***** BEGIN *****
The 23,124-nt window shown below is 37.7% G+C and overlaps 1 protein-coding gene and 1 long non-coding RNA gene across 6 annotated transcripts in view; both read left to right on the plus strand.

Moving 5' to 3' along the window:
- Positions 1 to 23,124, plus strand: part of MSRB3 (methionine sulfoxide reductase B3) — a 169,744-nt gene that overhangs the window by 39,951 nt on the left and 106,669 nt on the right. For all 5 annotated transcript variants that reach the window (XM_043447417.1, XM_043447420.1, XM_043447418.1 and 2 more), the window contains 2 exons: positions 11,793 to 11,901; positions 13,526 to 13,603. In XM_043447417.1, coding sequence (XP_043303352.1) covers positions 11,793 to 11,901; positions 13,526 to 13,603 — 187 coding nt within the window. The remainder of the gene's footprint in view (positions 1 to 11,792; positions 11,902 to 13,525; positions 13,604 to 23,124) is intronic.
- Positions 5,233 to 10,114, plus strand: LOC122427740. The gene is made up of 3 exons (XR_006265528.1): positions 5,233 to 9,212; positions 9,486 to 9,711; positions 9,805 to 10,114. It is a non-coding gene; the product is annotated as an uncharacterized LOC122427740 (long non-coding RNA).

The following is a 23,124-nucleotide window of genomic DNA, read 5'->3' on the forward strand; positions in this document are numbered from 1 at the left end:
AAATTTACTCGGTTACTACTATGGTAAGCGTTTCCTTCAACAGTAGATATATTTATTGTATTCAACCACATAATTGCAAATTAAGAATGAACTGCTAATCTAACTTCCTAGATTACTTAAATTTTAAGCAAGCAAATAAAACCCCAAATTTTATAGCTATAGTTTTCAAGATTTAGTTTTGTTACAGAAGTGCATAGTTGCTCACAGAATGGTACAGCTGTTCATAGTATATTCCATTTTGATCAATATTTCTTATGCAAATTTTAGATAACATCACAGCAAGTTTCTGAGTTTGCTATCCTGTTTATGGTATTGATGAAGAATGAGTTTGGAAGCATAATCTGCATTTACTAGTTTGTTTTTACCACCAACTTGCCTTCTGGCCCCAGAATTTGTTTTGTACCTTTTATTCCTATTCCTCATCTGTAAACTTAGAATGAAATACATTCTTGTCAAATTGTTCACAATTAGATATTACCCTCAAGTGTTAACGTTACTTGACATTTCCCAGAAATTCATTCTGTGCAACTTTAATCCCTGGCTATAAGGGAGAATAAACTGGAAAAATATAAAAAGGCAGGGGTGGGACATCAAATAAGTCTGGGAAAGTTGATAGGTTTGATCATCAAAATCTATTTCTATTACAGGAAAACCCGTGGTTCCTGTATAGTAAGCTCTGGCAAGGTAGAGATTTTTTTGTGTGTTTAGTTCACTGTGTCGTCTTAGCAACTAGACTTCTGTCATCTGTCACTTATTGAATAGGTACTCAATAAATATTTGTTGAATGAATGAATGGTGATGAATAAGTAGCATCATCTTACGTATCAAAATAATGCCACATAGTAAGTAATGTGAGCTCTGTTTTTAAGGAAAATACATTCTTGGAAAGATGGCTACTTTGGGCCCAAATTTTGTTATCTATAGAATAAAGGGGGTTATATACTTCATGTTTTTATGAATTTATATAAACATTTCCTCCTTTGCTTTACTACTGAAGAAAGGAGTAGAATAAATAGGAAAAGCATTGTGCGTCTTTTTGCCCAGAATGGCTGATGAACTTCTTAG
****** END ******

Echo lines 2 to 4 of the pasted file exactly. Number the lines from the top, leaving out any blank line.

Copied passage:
Moving 5' to 3' along the window:
- Positions 1 to 23,124, plus strand: part of MSRB3 (methionine sulfoxide reductase B3) — a 169,744-nt gene that overhangs the window by 39,951 nt on the left and 106,669 nt on the right. For all 5 annotated transcript variants that reach the window (XM_043447417.1, XM_043447420.1, XM_043447418.1 and 2 more), the window contains 2 exons: positions 11,793 to 11,901; positions 13,526 to 13,603. In XM_043447417.1, coding sequence (XP_043303352.1) covers positions 11,793 to 11,901; positions 13,526 to 13,603 — 187 coding nt within the window. The remainder of the gene's footprint in view (positions 1 to 11,792; positions 11,902 to 13,525; positions 13,604 to 23,124) is intronic.
- Positions 5,233 to 10,114, plus strand: LOC122427740. The gene is made up of 3 exons (XR_006265528.1): positions 5,233 to 9,212; positions 9,486 to 9,711; positions 9,805 to 10,114. It is a non-coding gene; the product is annotated as an uncharacterized LOC122427740 (long non-coding RNA).